On the road from Madrid to my house in the hills I drive through a village in which the houses made of mud bricks and the bottom layers of the walls and the houses in ht evillage are made off the big pebbles that fill the feilds around there so the bottom of the houses which can get wtter from wet ground are made of stone. Water is not only soemthing that comes in through the roof, it also comes up from the floor. I get water welling up through the kitchen floor and i live on top of a ridge, only the ridge is higher on one side of the house than it is on the other. I dug and i mean I myself dug, I dont like to been seen as a wet who can'0t do manual work, a ditch round the wet side of the house and the damp that crept up the walls on that side of the house does not do so any more. I went to Marrocco and was lucky enough to go into a village house in the hills and the passage in the house wa not straight or flat it wound down through the house to a impressive big back room with a terrace all along it length over the valley. It was very nice to go down a passage that sloped with the line of hte hill and was not straight. I have heard that always walknin gon flat floors is not good for ur feet so a sloped floor is healthy harder to tile but healthy. Damp gets into houses were the house has been dug into the hill where the line of the hill is higher than the flloor of your rooms, if you have a marrocan sort of house or my house before i reformed it which also had sloping floors, the trouble which got me to change this i liked the idea of a sloping floor, a s there was not room for a two floors in the house at the back if kept the sloping floor. The house as it was originally had doubled as barn and house so not all the rooms had standing room in them. With a floor that follkowd the slope of hte hill you would have less damp problems. agri rose macaskie.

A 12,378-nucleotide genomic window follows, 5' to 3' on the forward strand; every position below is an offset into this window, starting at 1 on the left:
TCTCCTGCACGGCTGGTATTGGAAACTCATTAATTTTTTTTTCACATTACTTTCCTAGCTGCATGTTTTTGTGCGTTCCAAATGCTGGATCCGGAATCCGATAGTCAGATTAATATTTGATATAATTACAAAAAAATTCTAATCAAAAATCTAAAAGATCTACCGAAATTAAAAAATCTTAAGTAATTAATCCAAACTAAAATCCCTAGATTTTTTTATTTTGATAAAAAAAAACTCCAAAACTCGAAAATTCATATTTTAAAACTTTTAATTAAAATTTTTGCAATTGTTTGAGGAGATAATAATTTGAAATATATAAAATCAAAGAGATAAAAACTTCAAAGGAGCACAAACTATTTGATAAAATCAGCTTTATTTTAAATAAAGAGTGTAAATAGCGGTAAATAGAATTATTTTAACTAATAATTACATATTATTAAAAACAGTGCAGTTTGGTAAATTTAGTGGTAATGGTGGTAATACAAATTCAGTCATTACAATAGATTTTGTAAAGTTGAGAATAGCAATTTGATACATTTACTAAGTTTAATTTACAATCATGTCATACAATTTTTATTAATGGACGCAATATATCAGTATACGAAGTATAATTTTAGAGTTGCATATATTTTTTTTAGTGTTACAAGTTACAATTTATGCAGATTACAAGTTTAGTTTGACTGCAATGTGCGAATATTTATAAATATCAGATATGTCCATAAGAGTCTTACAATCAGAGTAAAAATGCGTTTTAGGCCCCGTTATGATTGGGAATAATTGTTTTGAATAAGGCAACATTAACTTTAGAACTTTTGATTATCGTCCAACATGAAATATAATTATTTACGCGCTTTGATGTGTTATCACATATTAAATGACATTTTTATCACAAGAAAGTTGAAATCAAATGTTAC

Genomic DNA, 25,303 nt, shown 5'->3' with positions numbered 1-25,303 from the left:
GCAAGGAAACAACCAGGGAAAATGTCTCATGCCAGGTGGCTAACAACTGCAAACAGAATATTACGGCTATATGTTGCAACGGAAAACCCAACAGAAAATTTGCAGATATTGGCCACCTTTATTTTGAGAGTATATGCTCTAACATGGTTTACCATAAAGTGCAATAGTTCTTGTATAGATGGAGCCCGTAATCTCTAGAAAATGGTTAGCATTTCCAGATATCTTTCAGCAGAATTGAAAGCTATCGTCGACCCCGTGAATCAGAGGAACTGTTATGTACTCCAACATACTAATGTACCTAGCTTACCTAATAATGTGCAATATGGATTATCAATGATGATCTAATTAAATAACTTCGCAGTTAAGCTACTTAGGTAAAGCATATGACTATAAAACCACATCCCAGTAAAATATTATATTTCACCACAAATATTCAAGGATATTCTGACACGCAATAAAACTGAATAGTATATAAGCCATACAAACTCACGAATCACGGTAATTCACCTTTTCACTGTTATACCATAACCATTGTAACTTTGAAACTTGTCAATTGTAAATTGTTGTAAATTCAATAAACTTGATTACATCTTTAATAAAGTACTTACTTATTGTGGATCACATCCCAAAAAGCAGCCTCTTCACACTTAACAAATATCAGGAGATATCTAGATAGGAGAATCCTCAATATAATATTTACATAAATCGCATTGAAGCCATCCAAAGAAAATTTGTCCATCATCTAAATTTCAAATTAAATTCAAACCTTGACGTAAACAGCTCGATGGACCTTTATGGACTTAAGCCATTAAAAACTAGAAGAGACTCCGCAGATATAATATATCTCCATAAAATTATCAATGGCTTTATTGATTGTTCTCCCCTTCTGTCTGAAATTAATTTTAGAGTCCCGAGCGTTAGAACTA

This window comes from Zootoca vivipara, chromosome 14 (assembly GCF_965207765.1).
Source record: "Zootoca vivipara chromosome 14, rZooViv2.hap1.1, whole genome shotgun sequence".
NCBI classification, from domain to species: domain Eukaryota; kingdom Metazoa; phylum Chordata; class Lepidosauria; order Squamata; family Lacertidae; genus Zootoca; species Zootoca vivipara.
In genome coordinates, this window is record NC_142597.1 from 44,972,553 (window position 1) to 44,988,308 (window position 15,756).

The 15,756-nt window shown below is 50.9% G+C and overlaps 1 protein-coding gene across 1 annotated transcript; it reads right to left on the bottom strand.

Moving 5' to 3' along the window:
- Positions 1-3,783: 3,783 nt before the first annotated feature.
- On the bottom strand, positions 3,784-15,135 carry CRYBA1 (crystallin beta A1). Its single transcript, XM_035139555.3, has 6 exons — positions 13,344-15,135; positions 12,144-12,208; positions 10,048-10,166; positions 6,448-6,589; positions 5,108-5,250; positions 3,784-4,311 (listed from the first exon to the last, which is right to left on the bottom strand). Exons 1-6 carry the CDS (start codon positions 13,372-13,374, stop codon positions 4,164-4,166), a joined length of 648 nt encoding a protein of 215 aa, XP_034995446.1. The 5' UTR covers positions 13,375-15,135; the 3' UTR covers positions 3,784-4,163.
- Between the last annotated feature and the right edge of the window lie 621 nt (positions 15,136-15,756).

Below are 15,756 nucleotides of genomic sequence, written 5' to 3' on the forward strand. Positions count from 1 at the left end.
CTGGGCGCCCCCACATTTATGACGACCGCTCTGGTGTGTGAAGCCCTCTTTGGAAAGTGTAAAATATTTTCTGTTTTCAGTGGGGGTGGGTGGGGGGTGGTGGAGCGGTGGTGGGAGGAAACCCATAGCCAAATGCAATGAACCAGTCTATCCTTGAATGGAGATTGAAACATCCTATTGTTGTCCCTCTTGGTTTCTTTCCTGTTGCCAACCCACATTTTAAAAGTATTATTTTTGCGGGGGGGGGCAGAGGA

posted 8 years ago
Mule tree, if you are using cob in a basement exterior as a parge type application let me make a suggestion: add extra hydrated lime to your mix and a little bit of portland as well (unless you are dead set against it) that way if you do get water in your basement (not uncommon even with a good roof) the cob won't dissolve. Also, apply the mix in two stages, the first should fill in all the interstices and make an even surface. (allow to dry thoroughly) The second coat is the finish coat and should be applied in a thin even layer. Make sure to really work the mixture for at least 15 minutes (as long as you want really) to "activate" the clay. (If you are adding portland, wait till the very end of this process) Make sure to "activate" the clay in the cob under coat as well with a spray bottle and a bristle brush. As you apply the finish coat make sure to "spank" the cob with a wooden paddle to assure that it bonds with itself. If you can control the temperature and humidity during the cure, a longer slower drying process is preferable. This approach should minimize cracking.
There are homes from the 1500's still standing, with families in them that are made from cob in England. A great many in fact. I would put a crappy cob constructed home up against a well made stick construction home personally and like to see which does better in 10, 30, 50 & 100 years.
Wow, that would be neat to watch over a lifetime.
posted 8 years ago
An aunt of mine had an old cob house for a while. I remember my fathers enthusiasm over its being made of cobb, all I thought was that i did not like it much, i can't remember why. I remember that my cousin had a box of crysalids hatching in the window. I was too young to understand that now cob is something special, as a child you are not always aware enough of what is normal to understand when something is not so very normal. The modern cob houses have those nice curved walls that are easy to make with cobb, this was a house with squared corners. It certainly did not seem damp and moldy. agri rose macaskie.